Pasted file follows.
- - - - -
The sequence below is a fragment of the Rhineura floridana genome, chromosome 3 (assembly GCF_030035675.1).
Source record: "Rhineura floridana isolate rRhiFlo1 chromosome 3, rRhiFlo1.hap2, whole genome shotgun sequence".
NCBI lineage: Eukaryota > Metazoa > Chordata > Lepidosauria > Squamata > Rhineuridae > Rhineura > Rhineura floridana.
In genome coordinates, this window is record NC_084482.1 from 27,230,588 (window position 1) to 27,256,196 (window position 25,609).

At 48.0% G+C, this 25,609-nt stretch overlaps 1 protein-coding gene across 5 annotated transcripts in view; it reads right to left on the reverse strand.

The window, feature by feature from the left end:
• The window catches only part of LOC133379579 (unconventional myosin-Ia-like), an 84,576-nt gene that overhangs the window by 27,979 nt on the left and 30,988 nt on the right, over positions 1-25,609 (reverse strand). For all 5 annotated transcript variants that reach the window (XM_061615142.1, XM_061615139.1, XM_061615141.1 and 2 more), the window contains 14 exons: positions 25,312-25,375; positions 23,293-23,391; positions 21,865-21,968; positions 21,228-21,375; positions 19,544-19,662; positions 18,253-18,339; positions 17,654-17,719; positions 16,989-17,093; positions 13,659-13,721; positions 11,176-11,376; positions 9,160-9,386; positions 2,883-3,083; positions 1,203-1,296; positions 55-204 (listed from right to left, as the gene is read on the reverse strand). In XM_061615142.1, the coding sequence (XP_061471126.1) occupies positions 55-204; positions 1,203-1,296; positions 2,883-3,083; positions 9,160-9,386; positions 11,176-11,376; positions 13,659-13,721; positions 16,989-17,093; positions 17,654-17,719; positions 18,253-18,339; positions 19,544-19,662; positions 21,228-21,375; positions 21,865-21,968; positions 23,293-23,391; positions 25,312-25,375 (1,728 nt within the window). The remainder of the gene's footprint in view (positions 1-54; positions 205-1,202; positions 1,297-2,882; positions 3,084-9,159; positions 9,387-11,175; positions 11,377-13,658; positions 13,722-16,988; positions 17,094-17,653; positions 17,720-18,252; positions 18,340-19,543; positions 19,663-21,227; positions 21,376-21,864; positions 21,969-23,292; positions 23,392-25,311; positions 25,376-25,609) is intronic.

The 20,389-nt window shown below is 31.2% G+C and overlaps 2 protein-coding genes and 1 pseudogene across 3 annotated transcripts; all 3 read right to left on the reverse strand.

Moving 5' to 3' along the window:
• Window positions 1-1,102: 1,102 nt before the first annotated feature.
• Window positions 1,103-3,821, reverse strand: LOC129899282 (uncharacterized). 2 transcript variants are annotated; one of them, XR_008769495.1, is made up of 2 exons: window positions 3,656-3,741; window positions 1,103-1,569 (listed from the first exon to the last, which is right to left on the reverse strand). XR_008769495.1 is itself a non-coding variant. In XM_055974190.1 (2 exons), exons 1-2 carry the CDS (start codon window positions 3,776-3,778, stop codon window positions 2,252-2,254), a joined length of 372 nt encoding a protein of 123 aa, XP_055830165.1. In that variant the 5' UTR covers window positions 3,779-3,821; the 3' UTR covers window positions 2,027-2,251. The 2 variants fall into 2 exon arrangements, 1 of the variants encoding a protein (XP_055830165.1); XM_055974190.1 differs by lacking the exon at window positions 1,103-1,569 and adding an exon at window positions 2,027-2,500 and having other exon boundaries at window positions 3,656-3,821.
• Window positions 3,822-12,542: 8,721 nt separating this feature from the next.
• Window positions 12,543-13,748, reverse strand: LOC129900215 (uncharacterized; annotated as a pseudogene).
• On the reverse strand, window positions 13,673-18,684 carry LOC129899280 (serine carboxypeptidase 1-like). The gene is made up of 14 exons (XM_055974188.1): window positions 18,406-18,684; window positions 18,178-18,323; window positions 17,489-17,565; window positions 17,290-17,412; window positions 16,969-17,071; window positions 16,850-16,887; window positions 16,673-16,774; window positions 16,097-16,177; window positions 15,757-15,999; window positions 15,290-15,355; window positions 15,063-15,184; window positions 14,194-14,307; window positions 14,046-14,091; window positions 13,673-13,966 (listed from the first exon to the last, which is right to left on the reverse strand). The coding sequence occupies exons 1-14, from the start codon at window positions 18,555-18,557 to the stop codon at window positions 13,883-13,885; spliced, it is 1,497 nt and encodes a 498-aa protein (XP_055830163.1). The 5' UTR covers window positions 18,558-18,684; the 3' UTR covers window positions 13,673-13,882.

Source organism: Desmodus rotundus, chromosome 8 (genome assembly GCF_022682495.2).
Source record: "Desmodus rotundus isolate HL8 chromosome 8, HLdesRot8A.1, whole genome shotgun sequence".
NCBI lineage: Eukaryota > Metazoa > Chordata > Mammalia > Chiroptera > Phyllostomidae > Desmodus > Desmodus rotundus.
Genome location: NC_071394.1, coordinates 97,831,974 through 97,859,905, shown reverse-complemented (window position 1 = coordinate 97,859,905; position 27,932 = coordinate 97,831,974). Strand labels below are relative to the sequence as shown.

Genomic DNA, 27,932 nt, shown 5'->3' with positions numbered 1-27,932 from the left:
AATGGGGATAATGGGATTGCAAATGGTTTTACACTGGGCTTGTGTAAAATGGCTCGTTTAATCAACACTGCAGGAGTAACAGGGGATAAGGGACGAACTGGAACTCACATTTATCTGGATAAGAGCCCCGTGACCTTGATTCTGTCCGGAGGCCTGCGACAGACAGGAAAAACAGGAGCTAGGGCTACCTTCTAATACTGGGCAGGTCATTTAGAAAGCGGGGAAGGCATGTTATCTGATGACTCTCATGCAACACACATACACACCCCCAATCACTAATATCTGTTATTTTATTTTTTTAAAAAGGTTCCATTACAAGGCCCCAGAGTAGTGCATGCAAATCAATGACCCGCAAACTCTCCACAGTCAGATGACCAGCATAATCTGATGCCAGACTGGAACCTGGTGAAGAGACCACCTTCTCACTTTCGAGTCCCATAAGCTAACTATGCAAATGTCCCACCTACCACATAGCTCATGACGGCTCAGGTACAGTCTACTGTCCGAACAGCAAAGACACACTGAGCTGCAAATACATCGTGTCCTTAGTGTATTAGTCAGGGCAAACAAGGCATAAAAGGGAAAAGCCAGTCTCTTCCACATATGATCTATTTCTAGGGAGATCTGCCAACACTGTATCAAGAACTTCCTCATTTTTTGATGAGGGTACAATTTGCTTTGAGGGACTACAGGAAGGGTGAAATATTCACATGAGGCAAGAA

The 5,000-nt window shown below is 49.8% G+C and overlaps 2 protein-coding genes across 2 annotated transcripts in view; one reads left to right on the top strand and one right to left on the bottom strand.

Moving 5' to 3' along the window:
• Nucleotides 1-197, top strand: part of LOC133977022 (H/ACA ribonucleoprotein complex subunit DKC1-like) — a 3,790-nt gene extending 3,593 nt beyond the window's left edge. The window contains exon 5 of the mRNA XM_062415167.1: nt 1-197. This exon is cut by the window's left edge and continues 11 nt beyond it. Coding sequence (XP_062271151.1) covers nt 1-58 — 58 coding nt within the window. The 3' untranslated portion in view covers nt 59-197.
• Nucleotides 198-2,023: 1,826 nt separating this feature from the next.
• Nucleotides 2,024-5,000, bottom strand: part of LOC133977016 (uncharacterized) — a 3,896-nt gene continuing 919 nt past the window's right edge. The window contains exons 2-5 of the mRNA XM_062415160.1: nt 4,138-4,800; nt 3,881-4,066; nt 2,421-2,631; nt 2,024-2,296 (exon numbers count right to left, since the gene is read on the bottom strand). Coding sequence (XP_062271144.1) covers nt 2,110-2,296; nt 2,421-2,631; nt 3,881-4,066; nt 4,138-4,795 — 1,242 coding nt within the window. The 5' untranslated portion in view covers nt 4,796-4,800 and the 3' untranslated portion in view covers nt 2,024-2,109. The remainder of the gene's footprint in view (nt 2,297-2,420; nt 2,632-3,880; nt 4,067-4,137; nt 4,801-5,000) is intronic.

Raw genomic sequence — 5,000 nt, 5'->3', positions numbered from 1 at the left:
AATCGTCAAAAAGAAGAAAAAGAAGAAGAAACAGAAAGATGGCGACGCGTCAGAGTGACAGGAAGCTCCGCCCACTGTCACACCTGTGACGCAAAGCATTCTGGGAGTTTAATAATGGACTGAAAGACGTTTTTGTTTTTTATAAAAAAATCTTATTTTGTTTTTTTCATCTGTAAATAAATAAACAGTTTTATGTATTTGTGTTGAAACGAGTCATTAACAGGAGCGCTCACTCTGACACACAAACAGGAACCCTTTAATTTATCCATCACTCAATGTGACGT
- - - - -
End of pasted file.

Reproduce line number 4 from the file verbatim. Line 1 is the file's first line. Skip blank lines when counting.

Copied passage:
In genome coordinates, this window is record NC_084482.1 from 27,230,588 (window position 1) to 27,256,196 (window position 25,609).